-If you have gmail, set up a send delay just in case you spot something that shouldn’t be sent to a prospective employer.

-Save your emails as drafts and come back to them in a few hours. Sometimes a fresh pair of eyes can spot mistakes.

-Don’t save gifs of Nicholas Cage and his crazy eyes.  (Probably the most important thing to do).

For those who have not seen ithttp://www.huffingtonpost.com/2012/07/09/accidental-nic-cage-resume-picture_n_1659343.html

Post-Application Follow Up

As a jobseeker, follow-up seems necessary.  You’ve sent in your application and days or even weeks have passed and you haven’t received a reply. Is your resume stuck on an admin’s desk?  Did someone accidentally delete it? There must be some explanation as to why you haven’t received a phone call.

As an employer, the honest explanation is that we’re not interested.  If i’m screening resumes and I see a gem amongst the rubble of poorly constructed cover letters and resumes, I contact that person.  If I want to interview you, believe me you will absolutely know.

I know that it’s difficult to just relax and move on the next possible position especially if you haven’t received any confirmation of receipt but it’s probably in your best interest and will benefit you in the long run.  

Don’t resend your resume and cover letter because they will know that you resent it.  They’ll figure either you’re just applying to so many jobs that you’ve lost track of where you’ve already applied, or that you’re trying to follow up without really following up.  

Don’t send your resume and cover letter via multiple means.  Most application instructions will say email, maybe fax, possibly (but not likely) mail.  Choose one and stick to that one.  If I haven’t called you when you emailed me your resume, I’m not calling you when you fax it in and mail a hard copy.  I’m definitely not speaking with you if you physically bring your materials to my office and ask to speak with me to discuss the position.  (This has happened more than once).

Don’t call inquiring about the status of your application.  If someone is interested they’ll call you.  No need to have that awkward phone conversation where you say your name and they have no idea who you are and you remind them that you applied and they try to let you down easy by saying it’s either filled or they’re still screening.  I hate those convos.

Definitely do not email asking, “when will I be interviewed?” Interviewing isn’t a courtesy extended to all applicants so don’t assume that it will be extended to you.  If they want to speak with you, believe me they will.

Don’t follow-up a few days after you’ve sent in your application.  Things do happen. Resumes can get lost or deleted.  Someone might be on vacation and hasn’t gotten to your beautiful masterpiece.  I’ve had several people email their resume on a Friday and contact me on Monday asking about their status.  Let some time pass. Ideally if you absolutely must follow-up, a polite check-in reiterating why you’re a good fit and conveying your interest can be ok after a few weeks.   

Regarding follow-up after an interview, I’m all for that but again make sure you’re polite, clear, and concise. Use your follow up to address any concerns that might have come up during the interview and to convey interest and enthusiasm in the position.   A crafty way that someone followed up for a position we were recently trying to fill was by sending in an article that addressed a job function and discussion topic that came up during the interview.  I thought this was really smart because it showed that she was thinking about the position and what she could do in that role and it showed us that she was still interested without being abrasive or pushy.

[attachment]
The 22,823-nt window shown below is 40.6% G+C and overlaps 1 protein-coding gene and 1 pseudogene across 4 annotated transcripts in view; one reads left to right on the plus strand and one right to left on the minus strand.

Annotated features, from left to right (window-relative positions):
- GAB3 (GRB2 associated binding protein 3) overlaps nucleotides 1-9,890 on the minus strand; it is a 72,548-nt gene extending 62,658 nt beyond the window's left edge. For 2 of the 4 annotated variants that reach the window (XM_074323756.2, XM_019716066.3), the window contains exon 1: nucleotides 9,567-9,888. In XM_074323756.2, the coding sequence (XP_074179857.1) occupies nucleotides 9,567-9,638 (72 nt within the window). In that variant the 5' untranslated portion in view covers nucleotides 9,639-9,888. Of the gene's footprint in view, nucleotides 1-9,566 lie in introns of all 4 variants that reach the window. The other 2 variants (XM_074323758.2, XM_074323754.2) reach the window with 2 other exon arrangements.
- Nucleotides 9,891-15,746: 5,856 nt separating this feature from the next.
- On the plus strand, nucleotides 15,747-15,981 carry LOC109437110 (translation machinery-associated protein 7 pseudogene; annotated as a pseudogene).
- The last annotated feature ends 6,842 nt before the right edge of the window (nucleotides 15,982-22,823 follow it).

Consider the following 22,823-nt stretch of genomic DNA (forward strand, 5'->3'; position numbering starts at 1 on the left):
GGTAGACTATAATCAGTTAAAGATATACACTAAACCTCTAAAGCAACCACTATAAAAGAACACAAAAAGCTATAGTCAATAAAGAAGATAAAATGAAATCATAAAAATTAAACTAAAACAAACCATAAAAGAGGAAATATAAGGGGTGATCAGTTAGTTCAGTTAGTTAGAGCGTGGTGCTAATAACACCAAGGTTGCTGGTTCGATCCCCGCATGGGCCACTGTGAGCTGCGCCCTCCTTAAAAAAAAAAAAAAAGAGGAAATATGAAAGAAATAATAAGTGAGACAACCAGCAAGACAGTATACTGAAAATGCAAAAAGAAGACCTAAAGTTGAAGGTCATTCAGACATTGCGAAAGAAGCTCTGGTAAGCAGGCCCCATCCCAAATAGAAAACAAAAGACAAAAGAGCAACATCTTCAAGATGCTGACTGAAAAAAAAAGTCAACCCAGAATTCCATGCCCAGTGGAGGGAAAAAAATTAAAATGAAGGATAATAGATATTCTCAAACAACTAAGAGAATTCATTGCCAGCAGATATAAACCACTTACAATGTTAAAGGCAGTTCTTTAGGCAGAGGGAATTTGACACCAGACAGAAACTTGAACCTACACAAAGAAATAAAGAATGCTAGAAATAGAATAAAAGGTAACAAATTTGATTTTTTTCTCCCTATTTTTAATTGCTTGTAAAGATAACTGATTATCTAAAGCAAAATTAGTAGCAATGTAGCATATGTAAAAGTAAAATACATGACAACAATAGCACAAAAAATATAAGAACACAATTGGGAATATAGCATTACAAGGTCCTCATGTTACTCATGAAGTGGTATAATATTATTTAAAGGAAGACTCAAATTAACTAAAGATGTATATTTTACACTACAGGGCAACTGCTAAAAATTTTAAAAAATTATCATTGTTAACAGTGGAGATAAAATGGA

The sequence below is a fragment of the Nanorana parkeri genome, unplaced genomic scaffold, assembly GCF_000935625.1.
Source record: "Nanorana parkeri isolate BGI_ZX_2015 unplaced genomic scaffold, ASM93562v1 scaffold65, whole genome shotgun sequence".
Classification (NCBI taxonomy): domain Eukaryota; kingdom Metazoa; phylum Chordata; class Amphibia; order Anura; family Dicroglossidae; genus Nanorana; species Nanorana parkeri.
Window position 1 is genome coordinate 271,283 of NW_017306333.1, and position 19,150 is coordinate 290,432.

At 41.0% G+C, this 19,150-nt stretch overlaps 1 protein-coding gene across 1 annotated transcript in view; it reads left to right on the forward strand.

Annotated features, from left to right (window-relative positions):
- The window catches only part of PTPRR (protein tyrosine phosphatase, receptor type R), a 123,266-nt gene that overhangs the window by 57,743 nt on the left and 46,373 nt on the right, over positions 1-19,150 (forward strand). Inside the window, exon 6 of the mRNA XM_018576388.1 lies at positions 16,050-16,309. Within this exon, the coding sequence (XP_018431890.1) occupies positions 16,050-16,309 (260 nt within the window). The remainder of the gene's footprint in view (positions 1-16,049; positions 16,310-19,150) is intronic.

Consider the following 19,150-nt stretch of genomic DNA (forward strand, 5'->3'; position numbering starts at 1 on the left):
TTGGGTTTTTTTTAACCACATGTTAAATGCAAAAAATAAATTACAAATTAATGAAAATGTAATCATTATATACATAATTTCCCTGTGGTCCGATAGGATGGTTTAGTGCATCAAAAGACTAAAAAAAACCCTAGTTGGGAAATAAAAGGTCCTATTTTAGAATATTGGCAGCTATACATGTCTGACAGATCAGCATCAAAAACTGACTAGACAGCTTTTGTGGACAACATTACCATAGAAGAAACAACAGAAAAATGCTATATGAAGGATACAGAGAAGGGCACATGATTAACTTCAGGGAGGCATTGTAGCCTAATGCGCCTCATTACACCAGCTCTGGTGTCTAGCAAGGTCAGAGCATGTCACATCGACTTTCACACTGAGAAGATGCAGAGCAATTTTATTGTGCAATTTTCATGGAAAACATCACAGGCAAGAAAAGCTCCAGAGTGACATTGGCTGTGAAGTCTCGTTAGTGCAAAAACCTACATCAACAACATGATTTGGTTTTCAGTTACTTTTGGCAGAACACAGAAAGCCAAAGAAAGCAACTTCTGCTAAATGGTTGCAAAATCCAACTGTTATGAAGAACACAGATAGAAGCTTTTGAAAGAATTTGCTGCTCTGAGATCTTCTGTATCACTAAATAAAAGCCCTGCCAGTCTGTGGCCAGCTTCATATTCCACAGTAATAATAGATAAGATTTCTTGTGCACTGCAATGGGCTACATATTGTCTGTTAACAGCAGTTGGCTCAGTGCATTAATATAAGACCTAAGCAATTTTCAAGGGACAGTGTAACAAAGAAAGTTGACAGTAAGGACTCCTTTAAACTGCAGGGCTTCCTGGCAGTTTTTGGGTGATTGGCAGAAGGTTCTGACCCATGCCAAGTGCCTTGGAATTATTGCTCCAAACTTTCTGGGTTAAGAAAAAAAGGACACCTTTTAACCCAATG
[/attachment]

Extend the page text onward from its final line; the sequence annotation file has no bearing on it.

To some extent, you shouldn’t think about applying for a job differently than dating.  The same crazy red flags apply.  If you give a guy/girl you just met your number on Thursday and by Saturday you have multiple missed calls, facebook, twitter, and google plus invitations, and a handwritten letter at your door, would you go out with that person?  Most likely not.  A potential employer feels the same way.

“I’m Interested in Any Position That’s Open…”

This might very well be the truth but the employer doesn’t need to know that.  With each application that you send you’re trying to convince the employer that you’re the best candidate for that position.  Out of the hundreds of resumes that they’ve received, they should contact you because you will do the best job in that particular role.  How can you convince them that your specific mix of skills and qualifications make you a good fit for that position if you tell them that you’re interested in any position that they have open?

Whenever I see this blurb in an intro email or even worse an actual cover letter, I hit delete.  In some rare instances, I will actually reach out to the candidate and ask them to review the positions listed then get back to me with an updated cover letter for the position of interest.  I usually tell them that positions vary so much and listing “any” doesn’t give me a good sense of their skill set or interest.

As a jobseeker many years ago I made the same mistake.  Either there were multiple positions that I was interested in from that particular organization or I wanted them to know that I was flexible in case the position I was applying for was already filled.  What I didn’t realize was that internally, good candidates get passed around regardless of what position they’ve indicated on their application.

You do want your employer to know that you’re flexible but you always want them to know that you have purpose and drive.  Sending a generic cover letter and resume with an intro email that basically says that you’re interested in any position that’s open will convey to them that you’re lazy.  Take the extra time to review positions, assess your skill set, and apply to the one that best fits you.